July 18, 2012
Prime Time Fuels Cell Phone Usage
Enid Burns for redOrbit.com - Your Universe Online
The new way to deal with commercials on TV isn't to fast forward through them, but to pick up your cell phone. While sitting in front of the TV as many as 52 percent of adult cell phone owners use their cell phones. That's one of the findings in a report released by Pew Internet & American Life Project called "The Rise of the 'Connected Viewer'" released this week.There's a few cell phone-related activities people take part in while watching television, but most of them occur to supplement the content they're watching, or as a distraction when there's a break from interesting topics or programming. Pew reports that 38 percent of cell owners used their cell phone to keep themselves occupied during commercials or breaks from something they're watching. As many as 23 percent used their phone to send and receive text messages with someone else watching the same program. Texting is followed closely with 22 percent of viewers who used their cell phone to check whether something they heard on television was true.
Advertisements and other points of interest during programming spurs 20 percent of adults to look up a website from something mentioned on television, on their phones. Online conversation drove 11 percent to use a cell phone to see what other people said online about a program they're watching, and 11 percent posted their own comments about programs they're watching. Six percent of adults used their phone to vote for a reality show contest.
While the survey questioned adults over 18, findings show younger adults are more likely to use their cell phones as a "distraction device." Of those questioned, 73 percent of cell phone owners between the ages of 18 and 24 were likely to have used their phone to stay occupied during breaks or commercials while watching television, in the 30 days prior to the survey. The 25 to 34 age group saw 56 percent of its cohort using cell phones to stay occupied during breaks. Each subsequent age group sees descending participants. As many as 45 percent of respondents in the 35 to 44 age group pick up their cell phone between shows; 27 percent of those age 45 to 54; 16 percent of those 55 to 64; and 9 percent of those 65 and older.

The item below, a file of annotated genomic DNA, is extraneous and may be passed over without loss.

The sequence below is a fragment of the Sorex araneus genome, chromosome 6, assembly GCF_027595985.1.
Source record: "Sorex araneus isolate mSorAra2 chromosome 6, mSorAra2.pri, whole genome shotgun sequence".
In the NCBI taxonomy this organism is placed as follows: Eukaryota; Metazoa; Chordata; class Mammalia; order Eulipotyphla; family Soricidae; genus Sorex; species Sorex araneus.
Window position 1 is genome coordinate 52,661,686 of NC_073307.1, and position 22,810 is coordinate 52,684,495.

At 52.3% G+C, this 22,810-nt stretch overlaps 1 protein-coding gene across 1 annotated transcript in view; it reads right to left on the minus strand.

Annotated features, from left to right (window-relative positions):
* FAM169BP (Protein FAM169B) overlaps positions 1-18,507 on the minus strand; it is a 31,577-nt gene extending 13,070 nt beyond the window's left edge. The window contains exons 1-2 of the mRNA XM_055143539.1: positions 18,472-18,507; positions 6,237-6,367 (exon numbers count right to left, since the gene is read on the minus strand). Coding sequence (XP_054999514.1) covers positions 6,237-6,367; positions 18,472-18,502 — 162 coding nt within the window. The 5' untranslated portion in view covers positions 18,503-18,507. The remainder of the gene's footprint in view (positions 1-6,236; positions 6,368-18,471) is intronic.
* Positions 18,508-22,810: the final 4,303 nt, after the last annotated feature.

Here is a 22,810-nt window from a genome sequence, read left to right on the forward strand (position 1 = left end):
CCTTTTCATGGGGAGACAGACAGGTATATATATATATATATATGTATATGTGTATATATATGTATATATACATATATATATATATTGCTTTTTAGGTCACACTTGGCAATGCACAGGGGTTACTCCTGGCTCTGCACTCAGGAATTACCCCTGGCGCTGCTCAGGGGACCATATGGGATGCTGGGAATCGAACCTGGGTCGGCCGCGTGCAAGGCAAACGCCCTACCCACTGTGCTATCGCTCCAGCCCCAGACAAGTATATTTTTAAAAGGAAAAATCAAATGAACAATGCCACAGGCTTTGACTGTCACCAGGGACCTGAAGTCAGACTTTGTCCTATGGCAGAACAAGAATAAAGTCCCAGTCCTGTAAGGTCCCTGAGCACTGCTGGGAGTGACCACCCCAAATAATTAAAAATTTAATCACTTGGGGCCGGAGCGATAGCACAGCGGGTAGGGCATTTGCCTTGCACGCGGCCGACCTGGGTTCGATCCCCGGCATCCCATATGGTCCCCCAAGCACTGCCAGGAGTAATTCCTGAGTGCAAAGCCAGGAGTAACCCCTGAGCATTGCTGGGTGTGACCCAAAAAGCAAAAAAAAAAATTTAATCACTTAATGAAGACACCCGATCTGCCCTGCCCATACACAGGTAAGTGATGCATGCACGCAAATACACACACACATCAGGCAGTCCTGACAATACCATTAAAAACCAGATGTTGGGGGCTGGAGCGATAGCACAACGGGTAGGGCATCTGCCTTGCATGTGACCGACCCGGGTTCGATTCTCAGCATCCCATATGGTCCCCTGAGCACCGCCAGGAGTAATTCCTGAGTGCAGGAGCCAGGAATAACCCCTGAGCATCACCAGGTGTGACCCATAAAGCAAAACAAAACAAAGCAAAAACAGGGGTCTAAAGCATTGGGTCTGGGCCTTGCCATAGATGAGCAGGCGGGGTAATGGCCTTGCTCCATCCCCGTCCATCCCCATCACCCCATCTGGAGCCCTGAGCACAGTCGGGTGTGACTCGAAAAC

African Americans are another subset of cell phone owners who pick up their cell phones to compliment TV viewing. Looking at the group of American adults in the survey, 59 percent of African Americans, compared to 50 percent of white counterparts, use their phones alongside the TV. Hispanics fall in between, 54 percent of the Hispanic segment use their phones to stay connected or look up information while they watch TV.
The sexes are equally balanced. The survey finds that 52 percent of men, and an equal 52 percent of women, use their phones while they watch TV.
Education and income plays a factor in cell phone usage in front of the TV. Higher incomes and higher education all make people more likely to use their cell phones while they sit on the couch in front of the TV. People who live in urban areas also use their cell phones as a companion to the TV in greater numbers. Fifty-four percent of urban residents, compared to 52 percent of suburban and 45 percent of rural residents pick up their phones instead of their remotes.